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Southeast Asian Guantanamo Inmates Appear In US Military Court

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By John Bechtel

The prosecution of three Southeast Asian prisoners and terror suspects got underway Monday as the trio held by the United States for 18 years appeared in a military courtroom at the U.S. Naval Station at Guantanamo Bay, Cuba.

Bearded, masked, and dressed in black or white shirts and pants, the three men sat unrestrained in the courtroom but under heavy guard. Shortly after the proceedings started, a U.S. military judge questioned whether they were satisfied with their legal representation.

The man accused of masterminding the 2002 bombing of a nightclub in Bali that killed 202 people asked that an Indonesian lawyer be added to his defense team.

“I would like to be represented by an Indonesian lawyer,” Encep Nurjaman – an Indonesian national more commonly known as Hambali – told Commander Hayes Larsen, the military judge, through an interpreter.

The three defendants are accused of being involved in massive bombings in Indonesia in 2002 and 2003 that were linked to al-Qaeda.

BenarNews viewed the arraignment remotely from a U.S. army base near Washington, under media arrangements provided by the Office of Military Commissions. The military did not allow photographs or video to be taken during the proceedings.

The arraignment was supposed to have taken place originally in February but was postponed because of concerns about the coronavirus pandemic.

In 2017, the Trump administration announced that it planned to bring terrorism-related charges against Hambali. And in January 2021, eight days after President Joe Biden was sworn in as commander-in-chief, the Office of Military Commissions announced that Hambali and the two Malaysians were to be arraigned before a military tribunal.

The case against the three men is the first take place at Guantanamo in seven years, according to the New York Times.

The three Southeast Asians are among 39 inmates left at the prison inside the U.S. Navy base, reports said. At the height of the U.S. war on terror that followed the 9/11 attacks by al-Qaeda in New York and Washington, the military prison held close to 800 terrorist suspects from across the globe.

Five other prisoners charged with planning and aiding those attacks on American soil 20 years ago were arraigned in May 2012 but their cases are still in the pretrial phase, with no trial date yet scheduled, the Associated Press reported.

Issues with interpreters

Monday’s hearing got off to a bumpy start as lawyers for Hambali and Malaysians Nazir Bin Lep and Farik Bin Amin questioned the neutrality and quality of foreign-language interpreters provided by the American military.

Lawyer James Hodes asked for the proceedings to be recorded and put on the record.

“I can give you my cellphone and they can start recording,” said Hodes, the attorney representing the red-bearded Hambali.

He later argued that the Indonesian interpreter should be removed from the case, alleging that the translator was not impartial.

“The Indonesian interpreter has made statements that these guys are all terrorists and should be killed,” Hodes told the judge. “That’s just one of the reasons.”

Lawyer Christine Funk said her client, Farik bin Amin, expressed frustration about the translations, as the hearing began on Monday morning.

She said he was not proficient in English but was “forced to listen to two languages,” Funk said.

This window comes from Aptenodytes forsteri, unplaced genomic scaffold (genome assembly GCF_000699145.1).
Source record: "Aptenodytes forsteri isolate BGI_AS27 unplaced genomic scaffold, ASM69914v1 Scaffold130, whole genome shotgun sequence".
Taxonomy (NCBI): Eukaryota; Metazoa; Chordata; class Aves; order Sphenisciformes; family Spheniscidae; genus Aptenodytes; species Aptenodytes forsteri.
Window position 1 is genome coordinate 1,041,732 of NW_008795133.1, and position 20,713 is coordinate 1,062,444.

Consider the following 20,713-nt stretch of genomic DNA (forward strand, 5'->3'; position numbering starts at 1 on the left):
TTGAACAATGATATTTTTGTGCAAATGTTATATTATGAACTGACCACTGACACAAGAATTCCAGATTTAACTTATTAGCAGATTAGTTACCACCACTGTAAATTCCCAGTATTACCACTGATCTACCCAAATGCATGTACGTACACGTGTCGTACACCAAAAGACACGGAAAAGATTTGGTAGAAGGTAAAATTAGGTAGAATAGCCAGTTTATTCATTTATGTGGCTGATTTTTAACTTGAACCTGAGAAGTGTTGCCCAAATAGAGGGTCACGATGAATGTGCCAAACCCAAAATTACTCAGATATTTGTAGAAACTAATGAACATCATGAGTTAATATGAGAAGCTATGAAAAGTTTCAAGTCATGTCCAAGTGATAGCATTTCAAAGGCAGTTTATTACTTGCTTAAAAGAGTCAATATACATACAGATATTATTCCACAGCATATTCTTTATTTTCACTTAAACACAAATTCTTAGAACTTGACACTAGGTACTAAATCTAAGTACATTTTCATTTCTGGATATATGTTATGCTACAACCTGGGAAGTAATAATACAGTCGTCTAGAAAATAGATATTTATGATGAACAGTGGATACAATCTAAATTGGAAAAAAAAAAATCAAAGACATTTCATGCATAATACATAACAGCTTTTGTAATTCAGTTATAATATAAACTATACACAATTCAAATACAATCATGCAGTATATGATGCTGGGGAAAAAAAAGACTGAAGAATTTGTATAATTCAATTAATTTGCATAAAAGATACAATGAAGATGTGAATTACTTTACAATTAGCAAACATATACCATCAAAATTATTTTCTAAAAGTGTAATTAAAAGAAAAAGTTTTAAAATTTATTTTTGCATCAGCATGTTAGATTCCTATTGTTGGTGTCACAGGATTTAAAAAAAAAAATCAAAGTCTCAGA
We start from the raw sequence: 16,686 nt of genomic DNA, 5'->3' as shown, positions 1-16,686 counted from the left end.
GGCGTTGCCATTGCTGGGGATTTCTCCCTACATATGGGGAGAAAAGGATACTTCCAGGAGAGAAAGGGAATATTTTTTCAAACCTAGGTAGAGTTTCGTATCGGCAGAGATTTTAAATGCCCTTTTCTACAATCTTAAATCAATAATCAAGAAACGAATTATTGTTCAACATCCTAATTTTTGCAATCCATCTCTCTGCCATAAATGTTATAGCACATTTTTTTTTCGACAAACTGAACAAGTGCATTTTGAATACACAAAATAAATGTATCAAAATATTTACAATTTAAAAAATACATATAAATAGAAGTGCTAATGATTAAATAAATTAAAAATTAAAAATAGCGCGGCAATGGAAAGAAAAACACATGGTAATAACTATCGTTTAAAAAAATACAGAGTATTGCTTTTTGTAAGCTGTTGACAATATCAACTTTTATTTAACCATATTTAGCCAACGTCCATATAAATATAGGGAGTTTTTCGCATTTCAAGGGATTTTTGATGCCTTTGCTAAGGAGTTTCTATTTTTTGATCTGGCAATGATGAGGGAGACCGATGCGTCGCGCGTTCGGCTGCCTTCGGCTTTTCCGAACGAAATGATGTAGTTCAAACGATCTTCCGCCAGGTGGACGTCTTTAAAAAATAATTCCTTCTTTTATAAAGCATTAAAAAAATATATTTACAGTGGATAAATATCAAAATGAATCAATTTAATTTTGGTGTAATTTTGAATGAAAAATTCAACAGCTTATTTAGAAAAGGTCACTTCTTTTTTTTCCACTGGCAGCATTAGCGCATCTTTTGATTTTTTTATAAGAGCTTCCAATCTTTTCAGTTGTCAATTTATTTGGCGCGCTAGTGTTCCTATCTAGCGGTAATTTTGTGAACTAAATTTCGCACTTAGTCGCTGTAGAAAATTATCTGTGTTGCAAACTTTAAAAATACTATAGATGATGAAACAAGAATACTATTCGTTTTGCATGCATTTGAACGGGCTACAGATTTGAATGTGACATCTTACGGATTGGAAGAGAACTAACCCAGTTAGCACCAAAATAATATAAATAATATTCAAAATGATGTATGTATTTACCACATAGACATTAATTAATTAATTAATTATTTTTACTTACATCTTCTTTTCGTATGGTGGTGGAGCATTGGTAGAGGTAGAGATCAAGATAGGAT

The judge called on the lawyers to “respond slowly so we can get an accurate interpretation.”

“I want to ensure that the accused understand all that is happening,” Larsen said.

The hearing dragged on into the late afternoon with much of the courtroom discussion focusing on the issue of interpreters. The hearing was adjourned till Tuesday morning after a prosecutor read out the general charges against the three defendants.

Hambali faces eight charges while the Malaysians face nine, according to charge sheets uploaded online by the Office of Military Commissions. All three are charged with conspiracy, murder, attempted murder, intentionally causing serious bodily injury, terrorism, attacking civilians, attacking civilian objects, and destruction of property.

The two Malaysians also face a charge of accessory after the fact – “all in violation of the law of war.” Prosecutors allege that the accused conspired with al-Qaeda leader Osama bin Laden and others to commit terrorist attacks across Southeast Asia and elsewhere.

Hambali is said to have met bin Laden in 1996 in Afghanistan, the U.S. says.

Hambali was arrested in Thailand in August 2003 along with the two Malaysians. They were sent to secret “black sites” operated through a CIA international prison network, according to a U.S. Senate investigation, before being moved to the prison at Guantanamo Bay in September 2006.

The Indonesian, who is called “Southeast Asia’s Osama,” faces eight terror charges related to the 2002 bombing in Bali and a bombing at the J.W. Marriott hotel in Jakarta the following year, while the two Malaysians face nine charges. Indonesian authorities blamed those attacks on Jemaah Islamiyah, al-Qaeda’s affiliate in Southeast Asia.

The charges do not carry the death penalty.

Monday’s hearing ended without the three defendants entering a plea. The judge adjourned the case until 9 a.m. on Aug. 31.

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BenarNews

BenarNews’ mission is to provide readers with accurate news and information that reflects the complex and ever-changing world around them. With homepages in Bengali, Thai, Bahasa Malaysia, Bahasa Indonesia and English, BenarNews brings timely news to its diverse audience. Copyright BenarNews. Used with the permission of BenarNews

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